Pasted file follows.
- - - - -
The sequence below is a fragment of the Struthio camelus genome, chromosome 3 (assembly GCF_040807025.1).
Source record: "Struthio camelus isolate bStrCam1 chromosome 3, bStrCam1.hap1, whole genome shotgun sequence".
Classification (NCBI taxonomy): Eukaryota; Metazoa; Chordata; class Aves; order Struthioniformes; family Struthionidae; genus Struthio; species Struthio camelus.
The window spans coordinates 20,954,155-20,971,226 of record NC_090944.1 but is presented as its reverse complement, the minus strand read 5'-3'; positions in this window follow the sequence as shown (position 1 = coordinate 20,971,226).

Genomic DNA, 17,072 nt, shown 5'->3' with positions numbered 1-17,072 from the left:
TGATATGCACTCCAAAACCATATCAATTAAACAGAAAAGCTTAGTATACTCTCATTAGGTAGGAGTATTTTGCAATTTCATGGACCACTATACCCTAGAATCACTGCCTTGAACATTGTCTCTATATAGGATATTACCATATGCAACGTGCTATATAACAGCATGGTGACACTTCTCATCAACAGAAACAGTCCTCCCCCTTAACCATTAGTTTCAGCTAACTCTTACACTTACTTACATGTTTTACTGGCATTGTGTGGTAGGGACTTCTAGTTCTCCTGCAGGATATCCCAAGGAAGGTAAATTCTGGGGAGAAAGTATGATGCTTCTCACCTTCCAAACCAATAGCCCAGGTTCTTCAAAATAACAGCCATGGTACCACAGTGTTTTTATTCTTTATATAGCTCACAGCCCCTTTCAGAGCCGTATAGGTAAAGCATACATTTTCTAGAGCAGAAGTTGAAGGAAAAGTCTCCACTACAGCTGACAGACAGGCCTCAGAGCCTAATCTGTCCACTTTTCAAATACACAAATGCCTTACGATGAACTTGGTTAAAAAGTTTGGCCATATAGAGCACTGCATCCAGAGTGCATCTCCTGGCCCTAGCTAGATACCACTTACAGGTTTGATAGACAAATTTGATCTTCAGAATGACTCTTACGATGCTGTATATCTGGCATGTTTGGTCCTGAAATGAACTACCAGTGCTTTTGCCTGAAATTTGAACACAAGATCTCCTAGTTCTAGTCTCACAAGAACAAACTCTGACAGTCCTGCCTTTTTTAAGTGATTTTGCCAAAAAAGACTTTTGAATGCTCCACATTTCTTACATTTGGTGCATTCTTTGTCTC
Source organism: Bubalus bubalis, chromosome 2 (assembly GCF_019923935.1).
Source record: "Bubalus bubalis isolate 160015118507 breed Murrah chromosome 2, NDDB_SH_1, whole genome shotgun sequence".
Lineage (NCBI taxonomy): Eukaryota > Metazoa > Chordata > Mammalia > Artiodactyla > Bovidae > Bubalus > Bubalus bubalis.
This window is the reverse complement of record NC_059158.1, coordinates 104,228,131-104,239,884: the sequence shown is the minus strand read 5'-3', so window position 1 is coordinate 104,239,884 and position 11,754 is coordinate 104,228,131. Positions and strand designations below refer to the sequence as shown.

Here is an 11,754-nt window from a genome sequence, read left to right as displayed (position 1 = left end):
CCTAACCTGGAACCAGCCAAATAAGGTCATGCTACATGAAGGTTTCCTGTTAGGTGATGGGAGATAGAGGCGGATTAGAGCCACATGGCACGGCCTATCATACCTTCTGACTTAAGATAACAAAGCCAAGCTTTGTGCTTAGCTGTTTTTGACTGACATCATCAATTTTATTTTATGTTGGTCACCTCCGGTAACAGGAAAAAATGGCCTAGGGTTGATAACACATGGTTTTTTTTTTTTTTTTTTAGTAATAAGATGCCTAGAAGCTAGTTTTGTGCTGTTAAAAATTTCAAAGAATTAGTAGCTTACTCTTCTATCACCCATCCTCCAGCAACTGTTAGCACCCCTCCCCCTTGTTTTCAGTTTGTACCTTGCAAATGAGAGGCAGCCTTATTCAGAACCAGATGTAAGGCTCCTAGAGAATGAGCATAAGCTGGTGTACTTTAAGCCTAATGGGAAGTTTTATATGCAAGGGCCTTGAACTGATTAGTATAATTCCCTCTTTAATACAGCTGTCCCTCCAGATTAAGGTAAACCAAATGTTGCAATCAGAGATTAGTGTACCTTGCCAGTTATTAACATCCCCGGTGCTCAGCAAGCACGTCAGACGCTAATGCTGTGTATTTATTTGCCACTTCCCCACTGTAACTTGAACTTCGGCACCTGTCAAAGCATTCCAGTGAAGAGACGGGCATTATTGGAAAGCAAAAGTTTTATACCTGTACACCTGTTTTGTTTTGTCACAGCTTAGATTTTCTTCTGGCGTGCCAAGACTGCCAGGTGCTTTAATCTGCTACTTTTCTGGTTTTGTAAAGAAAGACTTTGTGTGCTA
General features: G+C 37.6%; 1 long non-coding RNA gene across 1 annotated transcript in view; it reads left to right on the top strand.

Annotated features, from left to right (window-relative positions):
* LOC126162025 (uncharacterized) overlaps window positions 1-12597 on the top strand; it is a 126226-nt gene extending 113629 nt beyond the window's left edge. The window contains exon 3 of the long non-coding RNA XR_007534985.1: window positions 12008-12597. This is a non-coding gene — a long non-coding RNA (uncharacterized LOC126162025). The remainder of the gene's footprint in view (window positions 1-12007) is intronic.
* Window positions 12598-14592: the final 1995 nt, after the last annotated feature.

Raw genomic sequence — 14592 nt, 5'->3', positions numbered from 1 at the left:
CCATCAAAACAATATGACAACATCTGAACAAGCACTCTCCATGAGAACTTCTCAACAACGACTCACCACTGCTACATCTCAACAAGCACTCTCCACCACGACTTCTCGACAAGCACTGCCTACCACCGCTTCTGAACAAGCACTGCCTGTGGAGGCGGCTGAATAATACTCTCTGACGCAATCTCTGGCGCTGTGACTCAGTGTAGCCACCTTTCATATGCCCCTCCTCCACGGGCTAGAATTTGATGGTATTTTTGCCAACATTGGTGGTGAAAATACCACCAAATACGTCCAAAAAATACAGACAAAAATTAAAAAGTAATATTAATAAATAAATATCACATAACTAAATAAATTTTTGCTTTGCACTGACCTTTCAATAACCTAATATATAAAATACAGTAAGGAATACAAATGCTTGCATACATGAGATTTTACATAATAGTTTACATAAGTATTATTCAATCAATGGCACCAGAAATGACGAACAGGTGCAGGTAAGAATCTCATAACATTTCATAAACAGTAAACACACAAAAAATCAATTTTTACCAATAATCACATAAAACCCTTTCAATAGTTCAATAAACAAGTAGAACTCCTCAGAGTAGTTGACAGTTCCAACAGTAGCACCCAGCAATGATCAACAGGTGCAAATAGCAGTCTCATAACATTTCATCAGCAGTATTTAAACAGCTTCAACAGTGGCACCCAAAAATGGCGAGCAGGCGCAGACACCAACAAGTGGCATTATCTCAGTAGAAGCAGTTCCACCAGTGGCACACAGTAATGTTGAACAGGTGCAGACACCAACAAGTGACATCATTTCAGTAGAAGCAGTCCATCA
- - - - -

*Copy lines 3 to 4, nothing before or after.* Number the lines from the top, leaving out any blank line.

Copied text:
Classification (NCBI taxonomy): Eukaryota; Metazoa; Chordata; class Aves; order Struthioniformes; family Struthionidae; genus Struthio; species Struthio camelus.
The window spans coordinates 20,954,155-20,971,226 of record NC_090944.1 but is presented as its reverse complement, the minus strand read 5'-3'; positions in this window follow the sequence as shown (position 1 = coordinate 20,971,226).